If one were to put a face to the social activism of the Progressive Era (1890-1920), Laura Jane Addams would be its natural choice. At a time when reform was happening in nearly every aspect of American life, Addams played a critical role. Not only was she a trailblazer in the fields of social work and sociology, but she was also a leader of the peace movement and in the struggle for women’s suffrage.
Addams was born on September 6, 1860 in Cedarville, IL to John and Sarah Addams, their eighth child of nine. John Addams, a former Illinois state senator, was one of the founders of the Illinois Republican Party, and a longtime supporter of the future 16th president, Abraham Lincoln. Jane Addams benefited from the relative privilege of her family’s social standing, because her father supported her desire for higher education. Addams graduated from the Rockford Female Seminary in 1881, and moved to Philadelphia, PA in order to attend medical school at the Woman’s Medical College of Philadelphia. But because of various personal health issues, Addams was unable to complete her medical education.
During a trip to England, Addams had an opportunity to visit Toynbee Hall, a settlement house for the poor that was established by Samuel and Henrietta Barnett in 1884. The Barnetts wanted Toynbee Hall to be a place where future English leaders could see poverty first hand, with the hope that they would devise solutions to alleviate the challenges of the poor. The Barnetts were motivated by social Christianity, and Addams, having become a firm believer in that philosophy, decided to open a settlement house in Chicago with similar objectives. With the help of her close friend, Ellen Gates Starr, Addams founded Hull House in 1889. It was the first settlement house in the United States.
The original mission of Hull House was to offer educational programs for newly arrived immigrants. However, it became clear to Addams and Starr that they would have to provide more comprehensive social and cultural services to their residents, as well as to the broader neighborhood. As Hull House grew, it provided kindergarten and evening classes, a public kitchen and library, an art gallery and a gymnasium among its many services. The house also served as a training facility for social workers. “Social advance depends as much upon the process through which it is secured as upon the result itself.” And it was through Hull House that many within those immigrant communities improved their lives.
Through her work with Hull House, Addams saw the difficult, and sometimes horrific, circumstances that the various immigrant communities faced. As a result, Hull House became an incubator of progressive ideas. Many of those ideas for improving the lot of the poor, women, children and immigrants came from women. Yet, because women lacked the vote, all of their ideas had to receive tacit approval from men in order to be implemented. Addams, who was already an inspiration to other American women of her class, joined the effort to win the right to vote for women and lent her respected imprimatur to the cause.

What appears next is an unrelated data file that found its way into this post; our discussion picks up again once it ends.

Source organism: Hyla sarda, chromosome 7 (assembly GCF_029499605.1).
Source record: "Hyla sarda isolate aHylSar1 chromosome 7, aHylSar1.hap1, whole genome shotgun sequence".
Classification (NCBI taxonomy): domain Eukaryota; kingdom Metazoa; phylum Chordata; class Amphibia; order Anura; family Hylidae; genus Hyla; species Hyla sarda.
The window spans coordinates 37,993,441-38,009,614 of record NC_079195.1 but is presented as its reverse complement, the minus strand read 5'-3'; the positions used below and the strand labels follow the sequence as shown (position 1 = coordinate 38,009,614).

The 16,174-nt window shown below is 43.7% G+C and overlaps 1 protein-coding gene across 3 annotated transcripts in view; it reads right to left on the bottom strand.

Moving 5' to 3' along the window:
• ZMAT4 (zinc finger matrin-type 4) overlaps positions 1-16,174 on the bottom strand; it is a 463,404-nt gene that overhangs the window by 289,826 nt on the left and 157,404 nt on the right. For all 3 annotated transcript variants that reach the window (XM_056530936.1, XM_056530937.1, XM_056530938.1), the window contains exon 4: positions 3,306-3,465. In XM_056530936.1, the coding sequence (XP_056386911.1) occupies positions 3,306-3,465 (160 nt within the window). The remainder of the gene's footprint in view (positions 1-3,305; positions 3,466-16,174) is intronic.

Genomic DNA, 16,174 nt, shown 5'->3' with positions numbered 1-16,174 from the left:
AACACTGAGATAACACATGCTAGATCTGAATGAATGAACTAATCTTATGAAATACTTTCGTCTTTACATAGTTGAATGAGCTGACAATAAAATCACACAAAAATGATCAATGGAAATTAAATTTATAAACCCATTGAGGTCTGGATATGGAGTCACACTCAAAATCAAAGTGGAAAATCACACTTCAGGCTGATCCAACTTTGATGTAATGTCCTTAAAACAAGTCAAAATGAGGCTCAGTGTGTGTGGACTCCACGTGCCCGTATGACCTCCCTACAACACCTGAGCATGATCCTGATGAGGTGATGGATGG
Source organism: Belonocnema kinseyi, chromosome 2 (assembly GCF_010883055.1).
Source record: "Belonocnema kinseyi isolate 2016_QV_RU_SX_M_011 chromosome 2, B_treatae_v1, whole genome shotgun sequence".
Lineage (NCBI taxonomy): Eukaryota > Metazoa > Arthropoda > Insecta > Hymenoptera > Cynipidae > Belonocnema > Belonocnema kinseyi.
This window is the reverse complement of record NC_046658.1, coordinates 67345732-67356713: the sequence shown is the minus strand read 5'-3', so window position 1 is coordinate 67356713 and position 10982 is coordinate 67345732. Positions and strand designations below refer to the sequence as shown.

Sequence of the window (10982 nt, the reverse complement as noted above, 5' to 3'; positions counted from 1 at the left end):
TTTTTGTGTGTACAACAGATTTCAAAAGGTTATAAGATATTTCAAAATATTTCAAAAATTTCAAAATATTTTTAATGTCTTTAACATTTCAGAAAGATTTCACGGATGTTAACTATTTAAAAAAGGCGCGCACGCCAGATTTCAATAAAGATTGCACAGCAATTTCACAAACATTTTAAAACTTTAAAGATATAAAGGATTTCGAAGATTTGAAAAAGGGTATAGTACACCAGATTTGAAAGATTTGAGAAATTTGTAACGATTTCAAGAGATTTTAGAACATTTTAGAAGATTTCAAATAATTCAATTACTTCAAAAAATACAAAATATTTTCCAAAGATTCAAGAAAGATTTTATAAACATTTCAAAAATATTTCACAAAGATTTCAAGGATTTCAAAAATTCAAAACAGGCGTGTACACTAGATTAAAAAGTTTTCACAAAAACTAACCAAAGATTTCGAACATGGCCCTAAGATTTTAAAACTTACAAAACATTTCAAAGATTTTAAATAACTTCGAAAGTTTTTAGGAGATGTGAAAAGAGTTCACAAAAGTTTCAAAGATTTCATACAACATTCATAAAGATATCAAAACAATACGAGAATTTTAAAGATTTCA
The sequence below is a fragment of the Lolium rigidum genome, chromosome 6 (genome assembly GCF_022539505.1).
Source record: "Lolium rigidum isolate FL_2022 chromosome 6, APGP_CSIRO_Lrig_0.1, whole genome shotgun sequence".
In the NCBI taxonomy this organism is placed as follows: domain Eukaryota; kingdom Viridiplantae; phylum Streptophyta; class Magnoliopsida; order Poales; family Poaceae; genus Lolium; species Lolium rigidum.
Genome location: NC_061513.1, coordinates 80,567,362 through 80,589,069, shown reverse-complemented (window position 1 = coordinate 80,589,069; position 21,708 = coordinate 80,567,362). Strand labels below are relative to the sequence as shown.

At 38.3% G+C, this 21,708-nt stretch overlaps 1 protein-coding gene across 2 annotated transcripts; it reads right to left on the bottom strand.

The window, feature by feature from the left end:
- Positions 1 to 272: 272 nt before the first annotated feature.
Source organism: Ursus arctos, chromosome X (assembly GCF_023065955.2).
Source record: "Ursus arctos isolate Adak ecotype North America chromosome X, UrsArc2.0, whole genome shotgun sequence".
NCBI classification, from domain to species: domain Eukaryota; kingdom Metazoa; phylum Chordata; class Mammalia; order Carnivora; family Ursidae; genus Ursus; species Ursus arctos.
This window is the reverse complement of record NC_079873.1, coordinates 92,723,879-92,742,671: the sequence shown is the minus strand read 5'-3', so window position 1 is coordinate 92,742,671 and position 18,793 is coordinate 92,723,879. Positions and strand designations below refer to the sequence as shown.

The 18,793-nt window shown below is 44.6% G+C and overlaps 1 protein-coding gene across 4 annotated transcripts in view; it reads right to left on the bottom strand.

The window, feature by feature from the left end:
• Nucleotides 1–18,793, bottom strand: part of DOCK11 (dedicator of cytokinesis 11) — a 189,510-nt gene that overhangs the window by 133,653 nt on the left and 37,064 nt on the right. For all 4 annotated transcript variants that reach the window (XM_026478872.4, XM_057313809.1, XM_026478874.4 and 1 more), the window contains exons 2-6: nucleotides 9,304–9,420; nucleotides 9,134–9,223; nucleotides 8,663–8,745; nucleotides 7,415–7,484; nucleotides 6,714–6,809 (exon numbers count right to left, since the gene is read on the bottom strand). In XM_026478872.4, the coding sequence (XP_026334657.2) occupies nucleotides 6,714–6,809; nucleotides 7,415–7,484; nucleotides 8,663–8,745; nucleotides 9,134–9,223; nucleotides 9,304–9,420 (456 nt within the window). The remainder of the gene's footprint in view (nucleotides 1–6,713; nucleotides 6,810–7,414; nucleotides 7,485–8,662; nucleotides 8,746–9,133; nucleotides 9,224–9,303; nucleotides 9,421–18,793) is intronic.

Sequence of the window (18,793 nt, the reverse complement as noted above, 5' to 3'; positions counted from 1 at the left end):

Even without the right to vote, the volunteers at Hull House created the Immigrant Protection League and the nation’s first juvenile court. They also worked to increase protections for women and children in the workplace, achieving the passage of legislation regulating child labor in 1916.
Addams wrote and lectured extensively, sharing the experiences of her work at Hull House. She penned two autobiographical works, Twenty Years at Hull-House (1910) and The Second Twenty Years at Hull-House (1930). Addams turned down the offer of a position in the Sociology department of the University of Chicago, but the documentation methods that Addams and the Hull House volunteers used became definitive in the development of the department’s research methodologies. In addition to her work at Hull House and in favor of the Women’s Suffrage Movement, Addams was the first female president of the National Conference of Charities and Corrections, and was a strong supporter of both the National Association for the Advancement of Colored People (NAACP) and the American Civil Liberties Union (ACLU). At turn of the 20th century, following the Spanish American War, Addams got involved in the Peace Movement. Following a series of lectures she presented at the University of Wisconsin, Addams published the book Newer Ideals of Peace in 1907. She was named Chair of the Women’s Peace Party in 1915, and became President of the International Congress of Women (ICW) in the same year. The ICW served as the host to the Women’s International League for Peace and Freedom (WILPF), and Addams was named its president. When the United States entered World War I, Addams severely criticized the action, and was denounced by many for her courageous stand. Her activism in the Peace Movement earned her the Nobel Peace Prize in 1931. She was the first woman to receive the award.
In 1926, Addams suffered a debilitating heart attack, from which she never fully recovered. She died on May 21, 1935 in Chicago, and her funeral service was held at Hull House. Addams is buried in her hometown of Cedarville, IL.